Tame Impala and Beach House aren’t necessarily the first bands I look to when seeking an adrenaline fix, but where once indie’s heroes were those whose guitars squealed the loudest (Sonic Youth, The Pixies, Dinosaur Jr.), what we’re left with now are a glut of bands seemingly competing to write the best lullaby. And they already all lost anyway, because all 13 of them are on Yo La Tengo’s And Then Nothing Turned Itself Inside Out. There are teenagers in garages in every city in America banging away at power chords on cheap guitars—I was one of them!—but somehow that urge to play loud and let out something primal was replaced by a humble agreeability. I’m not looking for a revolution, but I need music that can muster something more than a shrug.

I’m not the first to complain about how unsettlingly uninspired indie rock’s direction has been of late. “It’s hard to find progress in music as woefully familiar as this,” laments MTV’s David Turner about Diiv’s Is the Is Are, an oversized sweater full of undercooked dream pop. Later in the same article, boasting the headline “Is Indie Rock Over the Male Voice?”, he shakes his head at “a generation of bands that make music that could easily fade into the background if you don’t keep the volume high enough,” which certainly includes bands like Diiv, but goes back at least as far as Death Cab for Cutie. Noisey’s Zachary Lipez’s critique of indie rock’s overbearing okayness offers a more emphatic call for rebellion: “I want total destruction, not bland reinforcement.”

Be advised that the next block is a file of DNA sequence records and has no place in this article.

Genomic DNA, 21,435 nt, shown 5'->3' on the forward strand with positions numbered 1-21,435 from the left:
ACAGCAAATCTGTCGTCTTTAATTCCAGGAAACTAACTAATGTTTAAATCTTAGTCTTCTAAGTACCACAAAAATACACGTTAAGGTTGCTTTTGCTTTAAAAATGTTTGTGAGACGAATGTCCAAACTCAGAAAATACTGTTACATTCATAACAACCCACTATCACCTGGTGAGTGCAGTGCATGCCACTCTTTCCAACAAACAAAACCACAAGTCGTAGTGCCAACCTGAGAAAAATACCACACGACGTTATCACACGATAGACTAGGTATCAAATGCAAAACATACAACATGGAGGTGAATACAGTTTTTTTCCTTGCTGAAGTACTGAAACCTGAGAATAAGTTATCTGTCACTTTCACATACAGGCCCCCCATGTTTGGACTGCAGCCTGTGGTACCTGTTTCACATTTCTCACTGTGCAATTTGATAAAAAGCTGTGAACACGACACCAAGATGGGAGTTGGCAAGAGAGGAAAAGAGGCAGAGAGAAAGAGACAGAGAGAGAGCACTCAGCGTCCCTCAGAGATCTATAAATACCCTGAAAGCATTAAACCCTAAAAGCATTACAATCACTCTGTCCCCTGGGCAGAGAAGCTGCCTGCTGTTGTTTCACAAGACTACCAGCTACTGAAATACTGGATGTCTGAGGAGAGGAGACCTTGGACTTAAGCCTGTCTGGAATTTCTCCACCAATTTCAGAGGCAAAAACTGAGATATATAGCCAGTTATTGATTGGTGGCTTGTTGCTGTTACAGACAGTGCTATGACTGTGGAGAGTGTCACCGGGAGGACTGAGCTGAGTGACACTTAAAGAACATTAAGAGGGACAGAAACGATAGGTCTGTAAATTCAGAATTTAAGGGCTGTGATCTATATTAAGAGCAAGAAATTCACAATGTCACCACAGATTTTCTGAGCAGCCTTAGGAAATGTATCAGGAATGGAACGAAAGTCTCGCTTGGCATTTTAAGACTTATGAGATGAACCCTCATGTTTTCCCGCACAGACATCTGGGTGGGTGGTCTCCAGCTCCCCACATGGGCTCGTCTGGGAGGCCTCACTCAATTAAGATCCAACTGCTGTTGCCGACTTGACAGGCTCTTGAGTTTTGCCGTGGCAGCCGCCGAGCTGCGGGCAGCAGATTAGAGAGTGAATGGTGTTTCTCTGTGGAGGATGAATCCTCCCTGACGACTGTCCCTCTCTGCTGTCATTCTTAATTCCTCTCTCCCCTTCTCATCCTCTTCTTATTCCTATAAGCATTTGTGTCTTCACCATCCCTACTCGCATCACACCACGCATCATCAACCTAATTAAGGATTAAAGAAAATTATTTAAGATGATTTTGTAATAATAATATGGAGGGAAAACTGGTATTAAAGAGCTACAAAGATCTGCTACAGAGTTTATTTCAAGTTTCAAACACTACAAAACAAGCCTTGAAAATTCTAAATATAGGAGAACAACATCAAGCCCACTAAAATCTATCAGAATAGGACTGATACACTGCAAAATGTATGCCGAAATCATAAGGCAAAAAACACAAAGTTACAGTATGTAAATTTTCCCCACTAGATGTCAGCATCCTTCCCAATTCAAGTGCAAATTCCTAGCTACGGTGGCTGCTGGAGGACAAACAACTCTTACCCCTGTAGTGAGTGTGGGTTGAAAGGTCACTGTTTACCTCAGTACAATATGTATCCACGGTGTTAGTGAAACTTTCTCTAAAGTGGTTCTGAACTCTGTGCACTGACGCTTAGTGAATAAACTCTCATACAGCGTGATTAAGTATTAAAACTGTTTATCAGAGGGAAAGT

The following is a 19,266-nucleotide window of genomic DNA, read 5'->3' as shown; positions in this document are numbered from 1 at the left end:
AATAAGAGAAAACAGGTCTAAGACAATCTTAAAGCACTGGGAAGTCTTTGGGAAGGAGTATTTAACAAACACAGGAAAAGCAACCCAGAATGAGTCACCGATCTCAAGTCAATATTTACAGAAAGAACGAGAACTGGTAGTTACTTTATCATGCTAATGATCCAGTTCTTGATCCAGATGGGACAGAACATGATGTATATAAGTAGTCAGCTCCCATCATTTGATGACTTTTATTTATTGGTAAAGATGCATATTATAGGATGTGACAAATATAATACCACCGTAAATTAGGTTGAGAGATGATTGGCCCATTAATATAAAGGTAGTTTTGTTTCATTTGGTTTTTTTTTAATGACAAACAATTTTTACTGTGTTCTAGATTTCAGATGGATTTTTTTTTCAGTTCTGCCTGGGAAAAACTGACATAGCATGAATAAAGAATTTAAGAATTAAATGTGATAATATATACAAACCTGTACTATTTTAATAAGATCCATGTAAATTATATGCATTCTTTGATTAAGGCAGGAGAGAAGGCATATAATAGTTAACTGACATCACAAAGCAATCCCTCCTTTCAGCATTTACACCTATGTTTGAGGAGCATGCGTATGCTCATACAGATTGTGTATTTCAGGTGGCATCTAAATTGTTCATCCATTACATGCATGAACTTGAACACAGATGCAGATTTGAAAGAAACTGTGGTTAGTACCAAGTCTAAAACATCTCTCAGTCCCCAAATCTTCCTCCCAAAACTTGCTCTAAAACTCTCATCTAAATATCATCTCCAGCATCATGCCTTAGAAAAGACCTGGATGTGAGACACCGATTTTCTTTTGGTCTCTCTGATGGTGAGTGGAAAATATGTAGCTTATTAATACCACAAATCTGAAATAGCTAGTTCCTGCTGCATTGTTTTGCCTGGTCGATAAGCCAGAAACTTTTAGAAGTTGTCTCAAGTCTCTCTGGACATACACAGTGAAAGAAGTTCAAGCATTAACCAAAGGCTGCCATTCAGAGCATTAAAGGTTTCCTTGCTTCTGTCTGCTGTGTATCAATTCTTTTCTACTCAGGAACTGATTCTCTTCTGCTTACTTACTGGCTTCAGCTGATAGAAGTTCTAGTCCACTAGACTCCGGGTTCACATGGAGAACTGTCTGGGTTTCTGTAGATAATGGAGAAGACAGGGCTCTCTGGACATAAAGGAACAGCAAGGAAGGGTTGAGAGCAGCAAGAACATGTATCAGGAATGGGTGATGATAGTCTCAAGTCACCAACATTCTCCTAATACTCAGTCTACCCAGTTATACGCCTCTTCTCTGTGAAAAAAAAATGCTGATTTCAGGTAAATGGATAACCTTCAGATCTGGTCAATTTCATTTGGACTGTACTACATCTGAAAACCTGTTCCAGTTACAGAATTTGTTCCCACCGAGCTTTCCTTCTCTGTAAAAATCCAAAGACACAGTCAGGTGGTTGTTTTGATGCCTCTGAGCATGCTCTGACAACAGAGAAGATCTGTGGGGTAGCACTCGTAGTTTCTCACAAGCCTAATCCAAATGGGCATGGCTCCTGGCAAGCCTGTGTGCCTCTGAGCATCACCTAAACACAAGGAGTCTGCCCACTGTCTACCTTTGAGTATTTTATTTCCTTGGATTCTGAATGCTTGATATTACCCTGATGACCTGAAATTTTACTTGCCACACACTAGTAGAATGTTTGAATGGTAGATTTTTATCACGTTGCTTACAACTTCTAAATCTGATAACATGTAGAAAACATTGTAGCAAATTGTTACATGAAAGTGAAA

In fact, just a month ago, I offered my own thoughts on the dismal state of rock’s mainstream by suggesting metal has usurped its throne, but it’s not as if rock’s underground has had much better of a showing. So much of what’s gushing out of indie labels is severely lacking in musical firepower, though not necessarily emotional ammunition. How to Dress Well, Majical Cloudz, Porches and the Patron Saint of SadBros, Bon Iver, have perpetuated a kind of quiet melancholy that makes a concerted effort not to offend. And yet, hearing Bon Iver certainly bums me out. I won’t go so far as to say there’s no value in a softer kind of sadness, but it’s hard to find a satisfying form of catharsis when you can’t turn it up and scream it at the top of your lungs. Which is why my fuck-this-shit drug of choice is so often metal.

Pinpointing a reason for the recent drop in excitement in indie is really just a broader symptom of a bigger, long term change. The reason that indie rock ever rattled cages and made a mess of anyone’s stereo in the first place is because it presented a counterpoint—an “alternative” if you will—to the mainstream. But now commercials are twee and Sub Pop artists are on Starbucks playlists and LCD Soundsystem (reunited after five years) headlines Coachella. And it’s been that way for a long time (except the LCD Soundsystem reunion part). Indie rock became easy listening because that’s what the market wanted.

But, you know, fuck the market. Exciting music doesn’t happen as a means of appeasement, it happens because of restlessness—out of a feeling that the artist has no other choice but to make that music. I don’t know Savages or Parquet Courts or White Lung personally, but even if they’re just selling me the illusion of exorcising something raw and intense from their very souls—which is hard to fake—it’s an illusion I’ll gladly buy into. In the case of Diarrhea Planet, at least 50 percent of that is just raw showmanship, but that’s something indie’s always had a problem pulling off convincingly. If a four-guitar band named after an orbiting ball of feces can convince 150 stoked, half-drunk people in a bar that it’s the best band in the world, then maybe there’s hope for indie rock after all.